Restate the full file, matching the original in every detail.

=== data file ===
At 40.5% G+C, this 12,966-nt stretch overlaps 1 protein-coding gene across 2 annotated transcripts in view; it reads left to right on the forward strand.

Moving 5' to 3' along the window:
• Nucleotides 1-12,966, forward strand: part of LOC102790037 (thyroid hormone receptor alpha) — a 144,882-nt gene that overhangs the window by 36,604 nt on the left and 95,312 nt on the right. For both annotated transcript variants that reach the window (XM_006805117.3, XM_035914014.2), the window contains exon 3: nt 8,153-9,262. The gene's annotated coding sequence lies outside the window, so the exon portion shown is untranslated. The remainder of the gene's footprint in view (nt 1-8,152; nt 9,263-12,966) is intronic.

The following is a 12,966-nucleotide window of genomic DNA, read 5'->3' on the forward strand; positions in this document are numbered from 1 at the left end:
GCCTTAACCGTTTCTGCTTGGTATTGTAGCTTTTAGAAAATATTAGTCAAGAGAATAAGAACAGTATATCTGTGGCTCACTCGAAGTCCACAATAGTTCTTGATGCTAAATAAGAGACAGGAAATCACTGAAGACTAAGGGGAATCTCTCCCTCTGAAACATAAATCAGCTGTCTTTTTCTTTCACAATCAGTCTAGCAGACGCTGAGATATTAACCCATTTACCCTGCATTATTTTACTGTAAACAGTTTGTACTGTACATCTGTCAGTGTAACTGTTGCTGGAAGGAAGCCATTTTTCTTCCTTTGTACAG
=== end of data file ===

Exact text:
At 40.5% G+C, this 12,966-nt stretch overlaps 1 protein-coding gene across 2 annotated transcripts in view; it reads left to right on the forward strand.

Moving 5' to 3' along the window:
• Nucleotides 1-12,966, forward strand: part of LOC102790037 (thyroid hormone receptor alpha) — a 144,882-nt gene that overhangs the window by 36,604 nt on the left and 95,312 nt on the right. For both annotated transcript variants that reach the window (XM_006805117.3, XM_035914014.2), the window contains exon 3: nt 8,153-9,262. The gene's annotated coding sequence lies outside the window, so the exon portion shown is untranslated. The remainder of the gene's footprint in view (nt 1-8,152; nt 9,263-12,966) is intronic.

The following is a 12,966-nucleotide window of genomic DNA, read 5'->3' on the forward strand; positions in this document are numbered from 1 at the left end:
GCCTTAACCGTTTCTGCTTGGTATTGTAGCTTTTAGAAAATATTAGTCAAGAGAATAAGAACAGTATATCTGTGGCTCACTCGAAGTCCACAATAGTTCTTGATGCTAAATAAGAGACAGGAAATCACTGAAGACTAAGGGGAATCTCTCCCTCTGAAACATAAATCAGCTGTCTTTTTCTTTCACAATCAGTCTAGCAGACGCTGAGATATTAACCCATTTACCCTGCATTATTTTACTGTAAACAGTTTGTACTGTACATCTGTCAGTGTAACTGTTGCTGGAAGGAAGCCATTTTTCTTCCTTTGTACAG